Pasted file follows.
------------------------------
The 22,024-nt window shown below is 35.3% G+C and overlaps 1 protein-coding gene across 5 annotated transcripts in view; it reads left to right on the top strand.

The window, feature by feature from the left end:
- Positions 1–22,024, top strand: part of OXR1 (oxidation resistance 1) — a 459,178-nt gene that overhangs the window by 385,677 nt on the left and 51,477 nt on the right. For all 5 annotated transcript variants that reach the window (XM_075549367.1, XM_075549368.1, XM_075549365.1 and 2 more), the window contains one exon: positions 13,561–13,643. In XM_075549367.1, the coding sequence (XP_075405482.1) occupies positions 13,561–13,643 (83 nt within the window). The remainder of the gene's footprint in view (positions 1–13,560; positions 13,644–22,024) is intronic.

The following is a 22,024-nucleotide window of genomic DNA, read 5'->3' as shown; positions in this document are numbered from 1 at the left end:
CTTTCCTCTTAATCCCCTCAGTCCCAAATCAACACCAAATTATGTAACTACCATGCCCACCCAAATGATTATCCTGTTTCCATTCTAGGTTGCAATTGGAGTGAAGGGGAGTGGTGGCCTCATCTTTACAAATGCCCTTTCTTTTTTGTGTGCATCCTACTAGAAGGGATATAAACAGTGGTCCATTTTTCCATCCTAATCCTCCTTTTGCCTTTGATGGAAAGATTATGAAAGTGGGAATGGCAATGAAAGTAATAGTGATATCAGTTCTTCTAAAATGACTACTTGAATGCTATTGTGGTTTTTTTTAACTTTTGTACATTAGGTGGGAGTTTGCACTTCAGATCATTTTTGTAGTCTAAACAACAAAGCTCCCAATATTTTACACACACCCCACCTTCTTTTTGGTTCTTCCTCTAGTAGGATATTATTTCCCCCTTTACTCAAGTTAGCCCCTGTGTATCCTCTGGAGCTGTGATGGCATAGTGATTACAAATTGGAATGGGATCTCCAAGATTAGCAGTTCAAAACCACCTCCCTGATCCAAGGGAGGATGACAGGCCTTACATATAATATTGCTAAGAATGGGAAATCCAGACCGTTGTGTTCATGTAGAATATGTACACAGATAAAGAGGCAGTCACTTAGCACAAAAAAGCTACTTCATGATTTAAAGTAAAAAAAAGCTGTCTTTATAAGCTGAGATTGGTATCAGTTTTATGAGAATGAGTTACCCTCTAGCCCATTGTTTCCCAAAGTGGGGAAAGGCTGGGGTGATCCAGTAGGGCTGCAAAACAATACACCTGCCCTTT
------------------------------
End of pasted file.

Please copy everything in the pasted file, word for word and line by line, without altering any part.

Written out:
The 22,024-nt window shown below is 35.3% G+C and overlaps 1 protein-coding gene across 5 annotated transcripts in view; it reads left to right on the top strand.

The window, feature by feature from the left end:
- Positions 1–22,024, top strand: part of OXR1 (oxidation resistance 1) — a 459,178-nt gene that overhangs the window by 385,677 nt on the left and 51,477 nt on the right. For all 5 annotated transcript variants that reach the window (XM_075549367.1, XM_075549368.1, XM_075549365.1 and 2 more), the window contains one exon: positions 13,561–13,643. In XM_075549367.1, the coding sequence (XP_075405482.1) occupies positions 13,561–13,643 (83 nt within the window). The remainder of the gene's footprint in view (positions 1–13,560; positions 13,644–22,024) is intronic.

The following is a 22,024-nucleotide window of genomic DNA, read 5'->3' as shown; positions in this document are numbered from 1 at the left end:
CTTTCCTCTTAATCCCCTCAGTCCCAAATCAACACCAAATTATGTAACTACCATGCCCACCCAAATGATTATCCTGTTTCCATTCTAGGTTGCAATTGGAGTGAAGGGGAGTGGTGGCCTCATCTTTACAAATGCCCTTTCTTTTTTGTGTGCATCCTACTAGAAGGGATATAAACAGTGGTCCATTTTTCCATCCTAATCCTCCTTTTGCCTTTGATGGAAAGATTATGAAAGTGGGAATGGCAATGAAAGTAATAGTGATATCAGTTCTTCTAAAATGACTACTTGAATGCTATTGTGGTTTTTTTTAACTTTTGTACATTAGGTGGGAGTTTGCACTTCAGATCATTTTTGTAGTCTAAACAACAAAGCTCCCAATATTTTACACACACCCCACCTTCTTTTTGGTTCTTCCTCTAGTAGGATATTATTTCCCCCTTTACTCAAGTTAGCCCCTGTGTATCCTCTGGAGCTGTGATGGCATAGTGATTACAAATTGGAATGGGATCTCCAAGATTAGCAGTTCAAAACCACCTCCCTGATCCAAGGGAGGATGACAGGCCTTACATATAATATTGCTAAGAATGGGAAATCCAGACCGTTGTGTTCATGTAGAATATGTACACAGATAAAGAGGCAGTCACTTAGCACAAAAAAGCTACTTCATGATTTAAAGTAAAAAAAAGCTGTCTTTATAAGCTGAGATTGGTATCAGTTTTATGAGAATGAGTTACCCTCTAGCCCATTGTTTCCCAAAGTGGGGAAAGGCTGGGGTGATCCAGTAGGGCTGCAAAACAATACACCTGCCCTTT